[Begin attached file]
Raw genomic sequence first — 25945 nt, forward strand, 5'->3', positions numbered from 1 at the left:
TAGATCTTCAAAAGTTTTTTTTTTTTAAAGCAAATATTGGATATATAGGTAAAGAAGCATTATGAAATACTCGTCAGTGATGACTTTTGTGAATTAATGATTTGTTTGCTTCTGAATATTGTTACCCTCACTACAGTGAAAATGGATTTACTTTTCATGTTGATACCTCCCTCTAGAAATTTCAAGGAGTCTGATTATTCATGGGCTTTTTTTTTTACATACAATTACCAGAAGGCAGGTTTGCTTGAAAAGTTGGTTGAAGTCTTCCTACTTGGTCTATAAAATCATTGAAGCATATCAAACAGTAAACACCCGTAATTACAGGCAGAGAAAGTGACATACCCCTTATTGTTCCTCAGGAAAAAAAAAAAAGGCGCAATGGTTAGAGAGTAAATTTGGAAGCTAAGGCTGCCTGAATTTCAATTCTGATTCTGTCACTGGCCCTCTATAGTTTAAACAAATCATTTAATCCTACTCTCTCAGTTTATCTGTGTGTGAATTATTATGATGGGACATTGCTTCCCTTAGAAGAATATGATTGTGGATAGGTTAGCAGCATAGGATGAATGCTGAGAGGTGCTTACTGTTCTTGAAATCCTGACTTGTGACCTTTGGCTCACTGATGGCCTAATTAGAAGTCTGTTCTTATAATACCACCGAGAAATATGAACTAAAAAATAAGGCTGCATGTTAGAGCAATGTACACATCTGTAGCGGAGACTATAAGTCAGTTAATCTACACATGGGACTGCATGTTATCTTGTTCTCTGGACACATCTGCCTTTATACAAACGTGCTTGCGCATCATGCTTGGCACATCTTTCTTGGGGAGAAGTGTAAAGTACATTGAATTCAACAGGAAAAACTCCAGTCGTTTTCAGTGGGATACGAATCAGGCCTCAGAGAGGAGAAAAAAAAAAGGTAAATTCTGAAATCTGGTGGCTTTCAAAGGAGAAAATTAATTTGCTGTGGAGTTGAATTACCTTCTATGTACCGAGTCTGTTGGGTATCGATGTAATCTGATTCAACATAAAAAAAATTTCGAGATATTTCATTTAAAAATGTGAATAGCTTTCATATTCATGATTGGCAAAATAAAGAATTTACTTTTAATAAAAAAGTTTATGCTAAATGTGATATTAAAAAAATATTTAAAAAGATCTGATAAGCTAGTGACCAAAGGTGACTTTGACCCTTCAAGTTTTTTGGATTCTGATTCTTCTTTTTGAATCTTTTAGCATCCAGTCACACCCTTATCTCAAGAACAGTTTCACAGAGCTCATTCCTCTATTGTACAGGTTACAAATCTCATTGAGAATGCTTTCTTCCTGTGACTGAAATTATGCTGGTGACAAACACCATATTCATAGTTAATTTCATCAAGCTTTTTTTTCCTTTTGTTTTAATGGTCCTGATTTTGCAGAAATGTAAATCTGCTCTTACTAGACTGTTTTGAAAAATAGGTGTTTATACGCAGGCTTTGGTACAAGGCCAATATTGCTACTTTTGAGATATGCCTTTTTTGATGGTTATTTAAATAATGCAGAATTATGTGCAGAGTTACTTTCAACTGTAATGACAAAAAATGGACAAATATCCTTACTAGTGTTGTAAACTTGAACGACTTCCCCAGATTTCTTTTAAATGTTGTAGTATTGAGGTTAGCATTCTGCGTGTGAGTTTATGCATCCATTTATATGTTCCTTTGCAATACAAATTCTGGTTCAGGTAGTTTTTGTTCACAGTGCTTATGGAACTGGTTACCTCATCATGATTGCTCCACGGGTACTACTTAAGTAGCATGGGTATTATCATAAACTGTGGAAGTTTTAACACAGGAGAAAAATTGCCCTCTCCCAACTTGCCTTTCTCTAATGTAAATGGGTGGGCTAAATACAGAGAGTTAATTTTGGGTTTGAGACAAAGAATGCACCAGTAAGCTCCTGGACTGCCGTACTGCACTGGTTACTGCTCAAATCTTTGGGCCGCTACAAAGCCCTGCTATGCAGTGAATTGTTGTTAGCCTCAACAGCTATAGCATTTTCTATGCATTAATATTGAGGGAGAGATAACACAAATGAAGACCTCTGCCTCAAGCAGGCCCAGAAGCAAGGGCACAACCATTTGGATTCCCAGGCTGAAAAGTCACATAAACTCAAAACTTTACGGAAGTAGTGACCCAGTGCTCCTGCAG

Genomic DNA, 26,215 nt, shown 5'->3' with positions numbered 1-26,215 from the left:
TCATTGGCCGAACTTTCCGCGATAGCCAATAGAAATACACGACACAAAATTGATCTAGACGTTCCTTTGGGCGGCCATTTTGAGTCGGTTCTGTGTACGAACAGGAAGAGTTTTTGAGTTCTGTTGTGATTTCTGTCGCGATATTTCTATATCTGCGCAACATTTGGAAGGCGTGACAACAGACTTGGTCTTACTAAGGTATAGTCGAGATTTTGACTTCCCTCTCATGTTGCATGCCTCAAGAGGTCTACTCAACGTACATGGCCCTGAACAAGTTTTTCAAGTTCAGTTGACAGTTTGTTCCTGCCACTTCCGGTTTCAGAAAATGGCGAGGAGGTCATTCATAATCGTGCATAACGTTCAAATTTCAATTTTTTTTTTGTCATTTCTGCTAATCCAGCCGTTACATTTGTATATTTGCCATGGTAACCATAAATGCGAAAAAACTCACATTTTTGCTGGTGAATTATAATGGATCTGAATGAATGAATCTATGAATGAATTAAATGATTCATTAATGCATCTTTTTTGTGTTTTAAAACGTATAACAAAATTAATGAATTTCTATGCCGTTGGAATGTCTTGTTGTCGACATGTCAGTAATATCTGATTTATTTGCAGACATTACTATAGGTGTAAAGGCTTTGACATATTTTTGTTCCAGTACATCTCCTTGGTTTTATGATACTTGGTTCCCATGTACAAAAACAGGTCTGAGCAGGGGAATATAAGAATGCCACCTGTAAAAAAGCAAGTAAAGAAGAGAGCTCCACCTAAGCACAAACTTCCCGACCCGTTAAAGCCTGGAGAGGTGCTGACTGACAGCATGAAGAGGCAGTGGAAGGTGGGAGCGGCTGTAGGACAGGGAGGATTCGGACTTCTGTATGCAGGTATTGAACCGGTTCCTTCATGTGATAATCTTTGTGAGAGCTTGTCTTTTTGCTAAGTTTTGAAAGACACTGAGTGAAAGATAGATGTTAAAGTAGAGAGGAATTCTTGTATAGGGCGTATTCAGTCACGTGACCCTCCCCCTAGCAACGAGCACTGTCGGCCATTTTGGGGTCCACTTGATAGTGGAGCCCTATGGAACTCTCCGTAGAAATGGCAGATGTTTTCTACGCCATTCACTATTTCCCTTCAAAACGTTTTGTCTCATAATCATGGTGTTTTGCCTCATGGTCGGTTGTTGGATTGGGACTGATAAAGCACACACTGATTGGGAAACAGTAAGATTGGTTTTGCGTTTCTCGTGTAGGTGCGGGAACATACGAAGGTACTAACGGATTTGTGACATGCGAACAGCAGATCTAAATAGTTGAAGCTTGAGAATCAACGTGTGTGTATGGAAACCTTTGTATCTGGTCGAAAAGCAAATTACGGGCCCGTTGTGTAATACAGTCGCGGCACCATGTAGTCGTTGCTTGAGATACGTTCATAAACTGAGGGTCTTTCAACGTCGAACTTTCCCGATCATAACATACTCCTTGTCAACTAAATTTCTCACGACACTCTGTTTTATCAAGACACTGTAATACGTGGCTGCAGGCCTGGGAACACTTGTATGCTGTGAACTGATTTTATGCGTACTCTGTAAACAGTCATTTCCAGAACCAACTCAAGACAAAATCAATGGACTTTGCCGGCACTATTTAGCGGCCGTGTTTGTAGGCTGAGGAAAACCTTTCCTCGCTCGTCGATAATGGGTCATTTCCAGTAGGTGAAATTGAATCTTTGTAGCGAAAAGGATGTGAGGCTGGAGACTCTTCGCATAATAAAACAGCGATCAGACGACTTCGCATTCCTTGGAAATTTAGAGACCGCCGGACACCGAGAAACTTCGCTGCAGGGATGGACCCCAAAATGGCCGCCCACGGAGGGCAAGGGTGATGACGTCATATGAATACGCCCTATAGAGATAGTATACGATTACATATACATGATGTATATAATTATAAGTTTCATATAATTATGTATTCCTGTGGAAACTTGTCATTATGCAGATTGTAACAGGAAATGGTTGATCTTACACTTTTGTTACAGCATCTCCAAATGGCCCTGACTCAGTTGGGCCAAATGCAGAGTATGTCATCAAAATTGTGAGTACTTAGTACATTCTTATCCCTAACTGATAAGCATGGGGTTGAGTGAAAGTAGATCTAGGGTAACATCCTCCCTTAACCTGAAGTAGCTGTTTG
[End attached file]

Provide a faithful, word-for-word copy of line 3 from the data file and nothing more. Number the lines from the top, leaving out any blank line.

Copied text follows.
Genomic DNA, 26,215 nt, shown 5'->3' with positions numbered 1-26,215 from the left: